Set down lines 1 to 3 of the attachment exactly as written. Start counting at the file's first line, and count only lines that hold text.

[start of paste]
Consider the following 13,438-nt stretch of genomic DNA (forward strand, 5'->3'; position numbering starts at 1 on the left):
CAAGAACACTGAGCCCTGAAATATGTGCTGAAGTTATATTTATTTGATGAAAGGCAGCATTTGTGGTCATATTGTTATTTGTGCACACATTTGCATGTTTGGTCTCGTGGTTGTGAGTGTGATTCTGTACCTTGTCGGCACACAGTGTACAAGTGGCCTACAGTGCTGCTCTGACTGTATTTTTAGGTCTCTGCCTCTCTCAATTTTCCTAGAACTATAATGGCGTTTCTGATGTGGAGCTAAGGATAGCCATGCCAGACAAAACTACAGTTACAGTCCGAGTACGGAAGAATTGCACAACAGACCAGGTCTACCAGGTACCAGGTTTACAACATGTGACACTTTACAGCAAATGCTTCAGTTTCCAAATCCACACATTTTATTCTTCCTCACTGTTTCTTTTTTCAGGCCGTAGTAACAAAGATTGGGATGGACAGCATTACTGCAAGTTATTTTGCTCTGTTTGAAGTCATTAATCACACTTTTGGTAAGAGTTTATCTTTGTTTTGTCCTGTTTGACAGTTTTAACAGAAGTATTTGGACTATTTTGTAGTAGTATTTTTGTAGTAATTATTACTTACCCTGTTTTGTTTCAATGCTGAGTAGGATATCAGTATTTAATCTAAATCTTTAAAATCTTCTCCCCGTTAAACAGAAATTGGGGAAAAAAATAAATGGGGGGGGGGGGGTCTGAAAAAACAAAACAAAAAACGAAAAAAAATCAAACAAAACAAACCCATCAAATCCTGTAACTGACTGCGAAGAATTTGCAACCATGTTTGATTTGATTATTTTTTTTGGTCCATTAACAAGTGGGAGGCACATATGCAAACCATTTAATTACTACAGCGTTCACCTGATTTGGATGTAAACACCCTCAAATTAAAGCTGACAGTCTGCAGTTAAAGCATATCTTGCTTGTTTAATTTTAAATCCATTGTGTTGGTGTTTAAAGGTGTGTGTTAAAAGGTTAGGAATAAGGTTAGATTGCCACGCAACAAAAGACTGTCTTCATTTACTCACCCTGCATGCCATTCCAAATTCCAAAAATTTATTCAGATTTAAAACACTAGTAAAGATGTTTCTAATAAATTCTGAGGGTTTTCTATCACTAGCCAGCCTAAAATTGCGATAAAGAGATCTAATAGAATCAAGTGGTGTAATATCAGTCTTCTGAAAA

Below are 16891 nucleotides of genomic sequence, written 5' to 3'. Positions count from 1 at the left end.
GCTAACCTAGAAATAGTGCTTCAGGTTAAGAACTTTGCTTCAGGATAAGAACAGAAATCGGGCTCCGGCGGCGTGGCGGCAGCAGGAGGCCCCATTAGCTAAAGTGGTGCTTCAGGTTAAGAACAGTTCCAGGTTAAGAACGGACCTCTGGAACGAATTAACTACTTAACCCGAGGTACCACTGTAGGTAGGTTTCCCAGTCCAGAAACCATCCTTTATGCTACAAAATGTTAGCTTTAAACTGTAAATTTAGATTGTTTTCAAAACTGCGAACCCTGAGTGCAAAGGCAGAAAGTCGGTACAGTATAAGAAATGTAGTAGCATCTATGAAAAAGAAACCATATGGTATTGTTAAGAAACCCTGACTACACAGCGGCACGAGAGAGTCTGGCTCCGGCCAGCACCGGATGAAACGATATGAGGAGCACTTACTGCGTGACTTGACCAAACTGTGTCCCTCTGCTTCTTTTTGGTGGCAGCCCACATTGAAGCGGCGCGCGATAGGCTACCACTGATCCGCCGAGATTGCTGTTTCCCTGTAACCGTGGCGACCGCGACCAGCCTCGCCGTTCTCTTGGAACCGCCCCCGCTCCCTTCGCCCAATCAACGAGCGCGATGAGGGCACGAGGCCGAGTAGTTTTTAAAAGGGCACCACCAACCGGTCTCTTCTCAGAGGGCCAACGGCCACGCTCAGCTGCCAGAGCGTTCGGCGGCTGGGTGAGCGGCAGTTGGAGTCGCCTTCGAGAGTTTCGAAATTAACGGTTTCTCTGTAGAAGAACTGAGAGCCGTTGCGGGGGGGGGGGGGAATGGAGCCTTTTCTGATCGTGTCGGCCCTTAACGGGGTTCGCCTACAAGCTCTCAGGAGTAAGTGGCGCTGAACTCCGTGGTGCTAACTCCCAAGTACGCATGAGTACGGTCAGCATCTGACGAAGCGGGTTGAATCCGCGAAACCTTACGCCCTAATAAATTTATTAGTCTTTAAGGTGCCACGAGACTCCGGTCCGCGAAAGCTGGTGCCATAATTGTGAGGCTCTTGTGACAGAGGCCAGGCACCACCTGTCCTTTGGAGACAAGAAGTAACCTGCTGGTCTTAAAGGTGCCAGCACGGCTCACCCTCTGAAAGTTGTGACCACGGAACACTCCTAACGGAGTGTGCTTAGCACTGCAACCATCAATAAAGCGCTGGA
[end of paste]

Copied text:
Consider the following 13,438-nt stretch of genomic DNA (forward strand, 5'->3'; position numbering starts at 1 on the left):
CAAGAACACTGAGCCCTGAAATATGTGCTGAAGTTATATTTATTTGATGAAAGGCAGCATTTGTGGTCATATTGTTATTTGTGCACACATTTGCATGTTTGGTCTCGTGGTTGTGAGTGTGATTCTGTACCTTGTCGGCACACAGTGTACAAGTGGCCTACAGTGCTGCTCTGACTGTATTTTTAGGTCTCTGCCTCTCTCAATTTTCCTAGAACTATAATGGCGTTTCTGATGTGGAGCTAAGGATAGCCATGCCAGACAAAACTACAGTTACAGTCCGAGTACGGAAGAATTGCACAACAGACCAGGTCTACCAGGTACCAGGTTTACAACATGTGACACTTTACAGCAAATGCTTCAGTTTCCAAATCCACACATTTTATTCTTCCTCACTGTTTCTTTTTTCAGGCCGTAGTAACAAAGATTGGGATGGACAGCATTACTGCAAGTTATTTTGCTCTGTTTGAAGTCATTAATCACACTTTTGGTAAGAGTTTATCTTTGTTTTGTCCTGTTTGACAGTTTTAACAGAAGTATTTGGACTATTTTGTAGTAGTATTTTTGTAGTAATTATTACTTACCCTGTTTTGTTTCAATGCTGAGTAGGATATCAGTATTTAATCTAAATCTTTAAAATCTTCTCCCCGTTAAACAGAAATTGGGGAAAAAAATAAATGGGGGGGGGGGGGTCTGAAAAAACAAAACAAAAAACGAAAAAAAATCAAACAAAACAAACCCATCAAATCCTGTAACTGACTGCGAAGAATTTGCAACCATGTTTGATTTGATTATTTTTTTTGGTCCATTAACAAGTGGGAGGCACATATGCAAACCATTTAATTACTACAGCGTTCACCTGATTTGGATGTAAACACCCTCAAATTAAAGCTGACAGTCTGCAGTTAAAGCATATCTTGCTTGTTTAATTTTAAATCCATTGTGTTGGTGTTTAAAGGTGTGTGTTAAAAGGTTAGGAATAAGGTTAGATTGCCACGCAACAAAAGACTGTCTTCATTTACTCACCCTGCATGCCATTCCAAATTCCAAAAATTTATTCAGATTTAAAACACTAGTAAAGATGTTTCTAATAAATTCTGAGGGTTTTCTATCACTAGCCAGCCTAAAATTGCGATAAAGAGATCTAATAGAATCAAGTGGTGTAATATCAGTCTTCTGAAAA

Below are 16891 nucleotides of genomic sequence, written 5' to 3'. Positions count from 1 at the left end.